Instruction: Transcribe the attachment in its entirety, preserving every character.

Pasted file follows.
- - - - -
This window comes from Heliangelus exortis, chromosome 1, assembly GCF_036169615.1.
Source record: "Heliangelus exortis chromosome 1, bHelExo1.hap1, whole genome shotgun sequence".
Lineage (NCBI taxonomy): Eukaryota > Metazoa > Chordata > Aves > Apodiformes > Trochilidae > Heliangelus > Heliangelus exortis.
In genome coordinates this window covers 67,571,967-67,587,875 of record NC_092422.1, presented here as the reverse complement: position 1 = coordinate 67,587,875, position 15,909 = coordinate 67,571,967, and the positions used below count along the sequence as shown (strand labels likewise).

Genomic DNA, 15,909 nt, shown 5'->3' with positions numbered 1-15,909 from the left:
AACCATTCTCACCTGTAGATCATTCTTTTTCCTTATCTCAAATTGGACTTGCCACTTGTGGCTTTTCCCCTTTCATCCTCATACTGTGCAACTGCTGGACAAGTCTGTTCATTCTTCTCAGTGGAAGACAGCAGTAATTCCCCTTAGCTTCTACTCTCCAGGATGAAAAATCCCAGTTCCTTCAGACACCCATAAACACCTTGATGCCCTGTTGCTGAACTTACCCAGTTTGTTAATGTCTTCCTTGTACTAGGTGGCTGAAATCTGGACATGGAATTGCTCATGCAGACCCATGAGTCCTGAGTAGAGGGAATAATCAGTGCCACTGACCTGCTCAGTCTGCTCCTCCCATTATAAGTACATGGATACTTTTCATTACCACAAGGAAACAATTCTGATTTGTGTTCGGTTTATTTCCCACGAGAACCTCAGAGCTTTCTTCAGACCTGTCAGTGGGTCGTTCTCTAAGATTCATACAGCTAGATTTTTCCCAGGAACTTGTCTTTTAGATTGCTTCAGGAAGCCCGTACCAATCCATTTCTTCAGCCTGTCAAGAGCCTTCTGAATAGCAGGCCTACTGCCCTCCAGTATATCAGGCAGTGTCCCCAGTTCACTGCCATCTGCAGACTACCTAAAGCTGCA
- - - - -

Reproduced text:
This window comes from Heliangelus exortis, chromosome 1, assembly GCF_036169615.1.
Source record: "Heliangelus exortis chromosome 1, bHelExo1.hap1, whole genome shotgun sequence".
Lineage (NCBI taxonomy): Eukaryota > Metazoa > Chordata > Aves > Apodiformes > Trochilidae > Heliangelus > Heliangelus exortis.
In genome coordinates this window covers 67,571,967-67,587,875 of record NC_092422.1, presented here as the reverse complement: position 1 = coordinate 67,587,875, position 15,909 = coordinate 67,571,967, and the positions used below count along the sequence as shown (strand labels likewise).

Genomic DNA, 15,909 nt, shown 5'->3' with positions numbered 1-15,909 from the left:
AACCATTCTCACCTGTAGATCATTCTTTTTCCTTATCTCAAATTGGACTTGCCACTTGTGGCTTTTCCCCTTTCATCCTCATACTGTGCAACTGCTGGACAAGTCTGTTCATTCTTCTCAGTGGAAGACAGCAGTAATTCCCCTTAGCTTCTACTCTCCAGGATGAAAAATCCCAGTTCCTTCAGACACCCATAAACACCTTGATGCCCTGTTGCTGAACTTACCCAGTTTGTTAATGTCTTCCTTGTACTAGGTGGCTGAAATCTGGACATGGAATTGCTCATGCAGACCCATGAGTCCTGAGTAGAGGGAATAATCAGTGCCACTGACCTGCTCAGTCTGCTCCTCCCATTATAAGTACATGGATACTTTTCATTACCACAAGGAAACAATTCTGATTTGTGTTCGGTTTATTTCCCACGAGAACCTCAGAGCTTTCTTCAGACCTGTCAGTGGGTCGTTCTCTAAGATTCATACAGCTAGATTTTTCCCAGGAACTTGTCTTTTAGATTGCTTCAGGAAGCCCGTACCAATCCATTTCTTCAGCCTGTCAAGAGCCTTCTGAATAGCAGGCCTACTGCCCTCCAGTATATCAGGCAGTGTCCCCAGTTCACTGCCATCTGCAGACTACCTAAAGCTGCA